Abstract 18119: Post-Operative Atrial Fibrillation after Coronary Artery Bypass Graft Surgery and Stroke Risk: a Systematic Review and Meta-Analysis
Introduction: New-onset post-operative atrial fibrillation (AF) occurs in nearly 20% of patients undergoing coronary artery bypass graft surgery (CABG). Though, most studies supported the association between AF and incident stroke in patients undergoing CABG, some refuted it. A systematic review of this topic is unavailable in the literature.
Hypothesis: We systematically reviewed the literature and pooled evidence that has associated AF and incident stroke in patients undergoing CABG.
Methods: Medline, Embase, Cochrane central library, and electronic databases were searched for relevant studies in all languages and without time restriction. Studies were included if: 1) they studied patients undergoing CABG, 2) reported rates of AF post-CABG and 3) reported rates of incident stroke. We excluded studies in which participants underwent concomitant valve surgeries and CABG.
Results: From a total of 3176 retrieved citations, 13 observational studies were included representing 86,537 CABGs. Of these 23,259 developed AF and 63,278 remained in sinus rhythm (SR). Stroke occurred in 1079 (4.6%) of the 23,259 patients with AF and in 2038 (3.2%) of the 63,278 patients with SR. In the pooled analysis, AF significantly increased stroke risk post CABG [risk ratio (RR): 2.36, 95% CI: 1.81 - 3.06, P < 0.001, I2: 88%, 13 included studies)]. The association between AF and incident stroke remained robust in a sensitivity analysis restricted to studies prior to 2006 (RR: 3.72, 95% CI: 1.61 - 8.63, P = 0.02, I2: 83%, 4 included studies) and post 2006 (RR: 2.11, 95% CI: 1.57 - 2.83, P < 0.001, I2: 89%, 9 included studies) (arbitrary dichotomization to account for temporal trends in advancement in post cardiac surgery care). Factors namely; age, gender, diabetes diagnosis, hypertension diagnosis, aspirin use, and statin use did not account for between study heterogeneity.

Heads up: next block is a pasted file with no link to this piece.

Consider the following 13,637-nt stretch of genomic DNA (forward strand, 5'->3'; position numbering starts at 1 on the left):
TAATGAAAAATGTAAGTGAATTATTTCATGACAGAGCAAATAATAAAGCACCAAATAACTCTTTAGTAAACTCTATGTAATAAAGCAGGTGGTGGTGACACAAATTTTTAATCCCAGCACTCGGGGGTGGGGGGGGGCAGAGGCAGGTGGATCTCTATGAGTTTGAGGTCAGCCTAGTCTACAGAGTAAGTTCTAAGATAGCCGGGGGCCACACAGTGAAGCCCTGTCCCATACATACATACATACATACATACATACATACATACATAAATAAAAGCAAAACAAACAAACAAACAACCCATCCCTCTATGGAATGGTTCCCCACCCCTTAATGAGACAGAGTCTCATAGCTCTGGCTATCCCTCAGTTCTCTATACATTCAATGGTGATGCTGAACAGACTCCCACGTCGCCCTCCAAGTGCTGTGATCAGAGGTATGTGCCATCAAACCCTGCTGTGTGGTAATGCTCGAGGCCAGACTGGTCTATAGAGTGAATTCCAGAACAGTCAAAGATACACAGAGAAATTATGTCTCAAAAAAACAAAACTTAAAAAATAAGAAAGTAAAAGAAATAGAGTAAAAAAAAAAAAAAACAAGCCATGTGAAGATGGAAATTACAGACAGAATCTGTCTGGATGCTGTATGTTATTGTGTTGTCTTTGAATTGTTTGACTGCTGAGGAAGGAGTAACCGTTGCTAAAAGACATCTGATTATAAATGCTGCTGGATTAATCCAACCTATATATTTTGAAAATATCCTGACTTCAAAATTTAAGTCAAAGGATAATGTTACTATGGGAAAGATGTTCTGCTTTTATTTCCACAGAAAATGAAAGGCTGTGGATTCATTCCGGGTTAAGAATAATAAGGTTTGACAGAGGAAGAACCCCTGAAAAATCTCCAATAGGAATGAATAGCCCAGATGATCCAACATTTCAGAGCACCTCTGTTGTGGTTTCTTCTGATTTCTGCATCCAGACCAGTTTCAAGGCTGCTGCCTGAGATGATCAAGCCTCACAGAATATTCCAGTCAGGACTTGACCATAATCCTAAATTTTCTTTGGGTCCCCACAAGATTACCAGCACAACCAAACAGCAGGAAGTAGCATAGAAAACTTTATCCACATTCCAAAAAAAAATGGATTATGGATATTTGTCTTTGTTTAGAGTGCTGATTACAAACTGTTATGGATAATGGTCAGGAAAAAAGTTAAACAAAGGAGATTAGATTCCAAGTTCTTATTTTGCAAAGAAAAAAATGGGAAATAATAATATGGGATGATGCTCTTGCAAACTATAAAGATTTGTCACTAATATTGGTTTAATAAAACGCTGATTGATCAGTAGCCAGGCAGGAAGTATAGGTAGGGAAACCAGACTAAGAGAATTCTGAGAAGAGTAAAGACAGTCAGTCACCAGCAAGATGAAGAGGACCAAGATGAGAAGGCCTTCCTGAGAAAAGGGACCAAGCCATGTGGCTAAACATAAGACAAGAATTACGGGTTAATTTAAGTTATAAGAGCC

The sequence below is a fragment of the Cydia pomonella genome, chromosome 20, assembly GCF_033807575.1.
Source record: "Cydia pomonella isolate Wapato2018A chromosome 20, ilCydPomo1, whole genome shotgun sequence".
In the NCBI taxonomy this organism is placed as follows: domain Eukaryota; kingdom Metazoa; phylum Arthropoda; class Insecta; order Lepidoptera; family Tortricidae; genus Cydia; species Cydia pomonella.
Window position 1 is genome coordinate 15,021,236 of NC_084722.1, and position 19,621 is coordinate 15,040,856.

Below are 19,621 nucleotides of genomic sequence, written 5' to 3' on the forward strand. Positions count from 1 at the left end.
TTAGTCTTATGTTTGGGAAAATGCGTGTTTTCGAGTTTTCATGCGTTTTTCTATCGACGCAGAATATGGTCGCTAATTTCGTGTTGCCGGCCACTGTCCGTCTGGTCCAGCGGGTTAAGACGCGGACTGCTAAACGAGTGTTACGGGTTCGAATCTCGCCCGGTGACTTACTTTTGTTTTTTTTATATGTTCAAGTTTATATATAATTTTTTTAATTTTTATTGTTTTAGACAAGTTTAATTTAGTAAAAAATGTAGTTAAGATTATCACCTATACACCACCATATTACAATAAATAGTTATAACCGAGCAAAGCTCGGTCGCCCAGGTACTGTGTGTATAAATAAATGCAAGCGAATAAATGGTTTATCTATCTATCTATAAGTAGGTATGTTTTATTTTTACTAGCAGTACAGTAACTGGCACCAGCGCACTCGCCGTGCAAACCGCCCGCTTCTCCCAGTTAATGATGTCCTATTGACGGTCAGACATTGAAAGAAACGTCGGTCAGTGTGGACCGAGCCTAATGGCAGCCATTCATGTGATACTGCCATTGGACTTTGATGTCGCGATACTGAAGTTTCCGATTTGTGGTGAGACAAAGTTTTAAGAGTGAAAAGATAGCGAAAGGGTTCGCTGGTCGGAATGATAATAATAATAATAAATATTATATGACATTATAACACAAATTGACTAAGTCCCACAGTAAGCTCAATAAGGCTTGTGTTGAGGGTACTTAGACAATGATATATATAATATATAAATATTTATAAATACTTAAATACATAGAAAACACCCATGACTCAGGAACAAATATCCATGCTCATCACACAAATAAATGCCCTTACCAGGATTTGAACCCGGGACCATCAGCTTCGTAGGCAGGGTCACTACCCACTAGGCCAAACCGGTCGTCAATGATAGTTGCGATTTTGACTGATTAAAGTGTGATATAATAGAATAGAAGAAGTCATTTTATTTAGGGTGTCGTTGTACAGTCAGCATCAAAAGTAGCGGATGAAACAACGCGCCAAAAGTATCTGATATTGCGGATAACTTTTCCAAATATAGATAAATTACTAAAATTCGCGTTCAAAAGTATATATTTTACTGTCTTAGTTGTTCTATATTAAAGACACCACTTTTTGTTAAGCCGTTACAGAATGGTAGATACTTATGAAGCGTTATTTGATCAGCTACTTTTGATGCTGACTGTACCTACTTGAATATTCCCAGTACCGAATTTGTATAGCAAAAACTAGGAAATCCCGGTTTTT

Conclusions: AF is strongly associated with risk of stroke post CABG even in the era of defined guidelines for anticoagulation in patients with post-operative AF. Refinement of risk stratification tools and revised strategies for long term anticoagulation are needed to effectively reduce stroke risk in this population.
Author Disclosures: G. Palamaner Subash Shantha: None. D. Pancholy: None. S.B. Pancholy: Research Grant; Modest; Accumed Radial Systems Inc.. Speakers Bureau; Modest; Pfizer, Medtronic. Consultant/Advisory Board; Modest; Terumo.
- © 2014 by American Heart Association, Inc.